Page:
As with other social media platforms, tumblr has an enormous reach (18,878,347,183 total posts as of the time of this blog). Therefore, it has great potential to help and hurt the public's health as it facilitates communication among millions of people.
A few weeks ago, Tumblr presented to its users a challenge (and possible solution) regarding blogs that promote self-harm. Their users are being asked to weigh in on the policy. I think that is a smart move.
Here is an excerpt from the Tumblr staff blog:
Our Content Policy has not, until now, prohibited blogs that actively promote self-harm. These typically take the form of blogs that glorify or promote anorexia, bulimia, and other eating disorders; self-mutilation; or suicide. These are messages and points of view that we strongly oppose, and don’t want to be hosting. The question for us has been whether it’s better to (a) prohibit them, as a statement against the very ideas of self-harm that they are advancing, or (b) permit them to stay up, accompanied by a public service warning that directs readers to helplines run by organizations like the National Eating Disorders Association.
We are planning to post a new, revised Content Policy in the very near future, and we’d like to ask for input from the Tumblr community on this issue.
The blog goes on to say that they currently think the right answer is to implement a policy against pro self-harm blogs. They aim to focus only on blogs that actively glorify or promote these behaviors. They also intend to start showing public service announcements (PSAs) on specific search terms like "anorexic" or "thinsperation". It is unclear from their post how this policy will actually be implemented. It would take enormous staff resources to comprehensively review their site and remove concerning materials.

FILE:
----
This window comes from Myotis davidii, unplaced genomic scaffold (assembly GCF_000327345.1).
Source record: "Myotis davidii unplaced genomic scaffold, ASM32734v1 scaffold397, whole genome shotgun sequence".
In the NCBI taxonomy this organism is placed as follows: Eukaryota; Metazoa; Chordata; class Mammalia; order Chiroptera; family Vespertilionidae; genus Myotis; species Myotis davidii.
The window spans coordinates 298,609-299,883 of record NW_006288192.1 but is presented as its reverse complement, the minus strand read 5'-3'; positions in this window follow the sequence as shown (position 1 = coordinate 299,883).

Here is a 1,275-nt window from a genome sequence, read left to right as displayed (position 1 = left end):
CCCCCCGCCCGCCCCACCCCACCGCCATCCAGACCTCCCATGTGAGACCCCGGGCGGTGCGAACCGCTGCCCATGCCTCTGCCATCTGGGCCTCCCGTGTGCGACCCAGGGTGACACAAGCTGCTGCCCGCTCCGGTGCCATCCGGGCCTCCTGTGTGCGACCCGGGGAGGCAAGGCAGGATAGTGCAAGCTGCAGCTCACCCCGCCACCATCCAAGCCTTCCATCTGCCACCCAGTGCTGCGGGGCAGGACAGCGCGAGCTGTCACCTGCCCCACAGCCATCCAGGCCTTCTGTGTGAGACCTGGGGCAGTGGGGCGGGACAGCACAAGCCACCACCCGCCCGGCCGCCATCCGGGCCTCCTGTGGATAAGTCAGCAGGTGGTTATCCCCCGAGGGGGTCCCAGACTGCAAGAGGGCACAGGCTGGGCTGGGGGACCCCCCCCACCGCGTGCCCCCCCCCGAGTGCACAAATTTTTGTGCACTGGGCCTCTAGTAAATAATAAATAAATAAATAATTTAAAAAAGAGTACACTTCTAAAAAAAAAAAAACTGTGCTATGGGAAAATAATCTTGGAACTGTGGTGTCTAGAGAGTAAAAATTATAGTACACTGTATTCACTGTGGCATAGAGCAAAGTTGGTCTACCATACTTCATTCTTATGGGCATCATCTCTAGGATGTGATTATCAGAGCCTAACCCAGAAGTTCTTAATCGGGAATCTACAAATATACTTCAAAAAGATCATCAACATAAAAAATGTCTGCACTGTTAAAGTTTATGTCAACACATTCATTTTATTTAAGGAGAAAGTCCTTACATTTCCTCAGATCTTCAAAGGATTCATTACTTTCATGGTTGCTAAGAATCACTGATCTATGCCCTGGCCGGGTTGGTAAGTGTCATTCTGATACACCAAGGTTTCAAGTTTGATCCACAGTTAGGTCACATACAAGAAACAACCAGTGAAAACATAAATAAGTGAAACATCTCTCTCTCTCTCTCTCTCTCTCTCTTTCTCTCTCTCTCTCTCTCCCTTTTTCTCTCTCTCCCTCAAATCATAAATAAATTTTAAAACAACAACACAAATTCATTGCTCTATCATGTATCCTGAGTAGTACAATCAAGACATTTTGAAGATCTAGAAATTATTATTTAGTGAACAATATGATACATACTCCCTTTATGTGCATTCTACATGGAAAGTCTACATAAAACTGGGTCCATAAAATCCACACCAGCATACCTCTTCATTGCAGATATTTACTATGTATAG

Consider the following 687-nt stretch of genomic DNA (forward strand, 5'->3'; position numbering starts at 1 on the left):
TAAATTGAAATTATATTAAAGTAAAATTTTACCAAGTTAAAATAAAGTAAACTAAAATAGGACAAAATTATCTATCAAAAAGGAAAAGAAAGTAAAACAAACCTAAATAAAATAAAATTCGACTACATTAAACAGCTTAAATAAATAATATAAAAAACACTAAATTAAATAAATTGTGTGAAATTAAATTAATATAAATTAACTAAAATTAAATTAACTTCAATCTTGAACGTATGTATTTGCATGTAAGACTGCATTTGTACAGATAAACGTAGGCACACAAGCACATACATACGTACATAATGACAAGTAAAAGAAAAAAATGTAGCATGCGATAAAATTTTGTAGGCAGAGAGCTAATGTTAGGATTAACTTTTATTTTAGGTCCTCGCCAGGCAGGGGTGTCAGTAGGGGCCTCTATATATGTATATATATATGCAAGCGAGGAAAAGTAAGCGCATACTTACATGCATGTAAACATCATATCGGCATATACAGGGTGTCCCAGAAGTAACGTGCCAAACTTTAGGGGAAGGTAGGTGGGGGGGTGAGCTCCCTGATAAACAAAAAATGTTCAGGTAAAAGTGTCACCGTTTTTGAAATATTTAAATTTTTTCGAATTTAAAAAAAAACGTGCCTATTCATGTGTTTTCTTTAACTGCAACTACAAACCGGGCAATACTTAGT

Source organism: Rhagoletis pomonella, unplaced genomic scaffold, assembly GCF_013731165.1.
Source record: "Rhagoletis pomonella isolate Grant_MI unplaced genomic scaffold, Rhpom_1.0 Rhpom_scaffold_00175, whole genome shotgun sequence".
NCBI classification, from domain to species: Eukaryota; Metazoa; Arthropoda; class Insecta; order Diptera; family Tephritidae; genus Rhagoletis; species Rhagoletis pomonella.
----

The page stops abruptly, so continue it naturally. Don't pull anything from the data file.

Other online and social media platforms have struggled with similar issues regarding how to respond to users that may be searching for or posting worrisome content. Here are a few examples of other challenges and solutions:
- When someone uses Google or Yahoo to search for the term "suicide", the link to the National Suicide Prevention Lifeline is provided as the first result.
- In December 2011, Facebook began a new service that allows "Friends" to report concerning posts. Facebook then sends an email to the person who posted the suicidal comment encouraging them to call the hotline or click on a link to begin a confidential chat. Note that Facebook does not troll the site itself, but instead waits for reports to come in.
- Pop Health has previously posted about the debate regarding Twitter's duty to restrict hate speech vs. its duty to promote free speech among its users.
- What strategy or combination of strategies is best for the public's health?
- If users are prohibited from posting, does that make them more isolated and less likely to connect to services?
- Should the overall health of the user group outweigh the health of that individual?